The failure dilemma for change management

The Dilemma

SuccessFailureWhat about the mythical 70% failure rate for change in organisations? This has been searched for quite dilligently in the literature by Mark Hughes; who concluded that although well reported by very respected reporters, there was very little substantial measurement data to support the reports. Hence it becomes an urban myth. The dilemma is: what is the cause of the myth? Is it a myth about performance in doing change (the reality is that the success rate is much higher); or is the cause in the way success (and hence failure) is defined?

Remember our definition of success for change:

  • Delivering the benefits described in the business case, within the timescales and costs in the business case.

If so many organisation changes are considered unsuccessful we can consider two reasons:

  1. The organisation really is bad at doing change, the business case is reasonable and considered achievable. This would be an execution failure and is the reason that is usually assumed.
  2. The business case was unreasonable and unachievable, so failure was built in the definition of the change.

Lets examine these two possible aspects of the dilemma to see what we might learn.

Organisations perform badly at doing change

There is a very good case for this approach and some data; but there are significant differences in performance between different organisations. Data from an IBM study in published in 2009 on their Insights Forum showed that the main difference in change success was in the people approach and organisation capability to do change. Organisations with high levels of maturity achieved very high levels of success and organisations with the lowest level of maturity had very little success.

Success rates for different levels of change capability.

Success rates for different levels of change capability.

Also see our earlier blog on some McKinsey data. The average for failure is still below 70% in the survey. Levels of maturity are described below; more details are on our website.

Level 5 Reflective reflection and learning, leads to continuous improvement
Level 4 Managed performance measurement, leads to consistency
Level 3 Structured organisation wide proactive change management, but variable results
Level 2 Heroic pockets of proactive change management
Level 1 Chaotic baseline, no proactive change management

It appears that for some organisations a high failure rate in doing change is very likely. The good news is:

The bad news for those organisations that are poor at doing change is that to improve they will need to change but that is exactly what they find difficult! Another dilemma!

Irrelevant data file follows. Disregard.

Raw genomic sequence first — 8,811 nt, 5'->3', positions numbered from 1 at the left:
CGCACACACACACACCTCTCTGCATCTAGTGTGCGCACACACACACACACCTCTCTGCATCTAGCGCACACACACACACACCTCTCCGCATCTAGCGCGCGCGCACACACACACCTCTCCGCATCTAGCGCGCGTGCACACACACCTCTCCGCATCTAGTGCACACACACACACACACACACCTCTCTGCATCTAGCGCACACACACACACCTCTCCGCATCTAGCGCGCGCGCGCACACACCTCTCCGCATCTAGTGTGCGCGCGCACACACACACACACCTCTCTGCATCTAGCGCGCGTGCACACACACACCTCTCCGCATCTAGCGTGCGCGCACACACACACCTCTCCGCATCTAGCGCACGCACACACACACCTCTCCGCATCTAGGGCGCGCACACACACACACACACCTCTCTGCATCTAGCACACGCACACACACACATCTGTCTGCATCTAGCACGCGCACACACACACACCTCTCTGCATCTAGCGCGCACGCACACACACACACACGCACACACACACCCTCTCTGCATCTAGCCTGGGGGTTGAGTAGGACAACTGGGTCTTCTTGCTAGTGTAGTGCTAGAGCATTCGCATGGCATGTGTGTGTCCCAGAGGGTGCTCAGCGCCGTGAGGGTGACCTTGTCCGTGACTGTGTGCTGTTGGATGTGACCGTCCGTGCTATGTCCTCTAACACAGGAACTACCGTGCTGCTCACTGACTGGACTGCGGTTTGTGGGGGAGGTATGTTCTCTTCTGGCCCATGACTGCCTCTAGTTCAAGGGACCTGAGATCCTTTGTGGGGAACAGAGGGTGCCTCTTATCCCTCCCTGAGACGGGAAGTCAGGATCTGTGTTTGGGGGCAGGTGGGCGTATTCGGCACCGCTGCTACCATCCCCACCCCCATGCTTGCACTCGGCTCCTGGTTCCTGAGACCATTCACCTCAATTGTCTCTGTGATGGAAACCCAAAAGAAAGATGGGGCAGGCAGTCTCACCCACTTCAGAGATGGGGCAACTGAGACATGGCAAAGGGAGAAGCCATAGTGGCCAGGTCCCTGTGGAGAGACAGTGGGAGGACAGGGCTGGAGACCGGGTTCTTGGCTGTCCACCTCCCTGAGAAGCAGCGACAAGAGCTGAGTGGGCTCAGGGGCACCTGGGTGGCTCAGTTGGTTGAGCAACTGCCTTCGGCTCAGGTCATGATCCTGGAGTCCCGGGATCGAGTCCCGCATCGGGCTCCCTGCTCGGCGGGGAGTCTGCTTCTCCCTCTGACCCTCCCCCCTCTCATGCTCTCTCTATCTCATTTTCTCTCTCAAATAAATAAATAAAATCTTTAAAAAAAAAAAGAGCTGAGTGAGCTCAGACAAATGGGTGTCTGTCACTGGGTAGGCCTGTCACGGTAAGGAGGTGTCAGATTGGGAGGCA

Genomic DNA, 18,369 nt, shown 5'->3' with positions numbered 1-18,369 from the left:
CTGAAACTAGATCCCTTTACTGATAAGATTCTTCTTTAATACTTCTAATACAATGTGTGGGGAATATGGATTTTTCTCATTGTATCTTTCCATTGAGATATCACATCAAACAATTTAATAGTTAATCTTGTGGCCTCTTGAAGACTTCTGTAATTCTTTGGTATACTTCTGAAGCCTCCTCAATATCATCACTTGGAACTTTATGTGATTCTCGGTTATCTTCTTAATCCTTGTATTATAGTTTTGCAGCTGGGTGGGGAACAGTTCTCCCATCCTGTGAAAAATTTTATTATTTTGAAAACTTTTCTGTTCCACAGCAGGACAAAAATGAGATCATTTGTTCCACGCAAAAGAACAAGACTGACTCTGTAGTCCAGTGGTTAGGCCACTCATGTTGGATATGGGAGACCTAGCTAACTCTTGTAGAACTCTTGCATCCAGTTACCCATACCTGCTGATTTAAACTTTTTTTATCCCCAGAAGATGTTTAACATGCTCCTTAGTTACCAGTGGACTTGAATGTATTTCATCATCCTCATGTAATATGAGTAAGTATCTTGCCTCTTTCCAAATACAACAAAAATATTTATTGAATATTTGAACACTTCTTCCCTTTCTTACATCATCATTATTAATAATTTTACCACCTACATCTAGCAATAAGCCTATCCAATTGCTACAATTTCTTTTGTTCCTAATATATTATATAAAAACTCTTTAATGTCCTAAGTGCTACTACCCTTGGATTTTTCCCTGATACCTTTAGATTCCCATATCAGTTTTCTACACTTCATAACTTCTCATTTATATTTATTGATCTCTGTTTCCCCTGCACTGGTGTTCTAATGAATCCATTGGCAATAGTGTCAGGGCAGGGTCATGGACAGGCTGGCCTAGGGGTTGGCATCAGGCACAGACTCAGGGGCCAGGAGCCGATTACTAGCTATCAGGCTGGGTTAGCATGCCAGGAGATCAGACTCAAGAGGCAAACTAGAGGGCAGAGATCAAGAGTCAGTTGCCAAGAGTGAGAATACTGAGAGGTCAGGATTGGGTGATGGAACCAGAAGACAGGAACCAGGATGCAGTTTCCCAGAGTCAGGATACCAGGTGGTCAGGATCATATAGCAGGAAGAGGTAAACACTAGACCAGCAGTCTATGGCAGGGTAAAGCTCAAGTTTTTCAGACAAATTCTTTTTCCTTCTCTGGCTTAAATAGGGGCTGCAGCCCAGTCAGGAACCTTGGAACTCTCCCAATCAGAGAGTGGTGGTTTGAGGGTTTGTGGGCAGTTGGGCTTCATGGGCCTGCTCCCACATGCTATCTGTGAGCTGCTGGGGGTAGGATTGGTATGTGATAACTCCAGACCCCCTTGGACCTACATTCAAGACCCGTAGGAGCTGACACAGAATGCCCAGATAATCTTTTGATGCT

Organisations define success poorly

Just as most organisations are not as bad at doing change as the myth suggests, there are a number that are doing change in such a way that the outcomes and the process dissapoint against expectations. And we don’t know where the real blame lies. What we can say is that it takes as long as it takes and it costs as much as it costs to do a change. If failure means the actual time and/or cost is bigger than the estimated time and/or cost then we might suspect a failure in estimating. Which is a lot easier to fix than process.

The main tool for estimating the key parameters of a change is the business case. The figures suggest that better success may be achieved with better business cases (ones that reflect more of reality). The best business case will show the benefits achieved, the costs involved and timescales taken exactly as predicted at the start on the implementation. Hence it is the ideal information on which the investment decision is made. Of course that’s a fantasy as well. However, there are a couple of simple techniques that quickly improve the quality of a business case and its ability to better predict the future.

  1. Base the estimates of time and cost as much as possible on previous measured experience. This means the organisation must record what they are doing, how much it costs and how long it takes. WIthout that data using the past to help predict the future is as good as a wet finger in the wind.
  2. Use good risk management. As well as planning, the main window into the future is based on risk management. Good risk data will inform the data from the past with ideas about the future to improve estimates.
  3. Avoid optimism bias in identifying and predicting the benefits of a change. The temptation to hype the benefits to overcome the costs in a business case is almost irresitable. But it must be resisted. If there really is no overall benefit from a change then it is best to use the effort on a change that will give benefits. See our recent blog.


It appears that the 70% change failure is possibly an urban myth. That doesn’t mean that organisations are not failing to do change and that some organisations may have a 70% (or more) failure rate. There are two things an organisation can do to improve its change success rate: improve their capability to do change and improve the reality of their success criteria in a business case. Actually, improving the business case is a key part of improving a change capability as it also means change resources are better utilised.

Where do you think your organisation sits on the spectrum from poor change performance to poor success criteria? Why not give a tweet with you ideas?

Contact us through twitter or respond to this blog.

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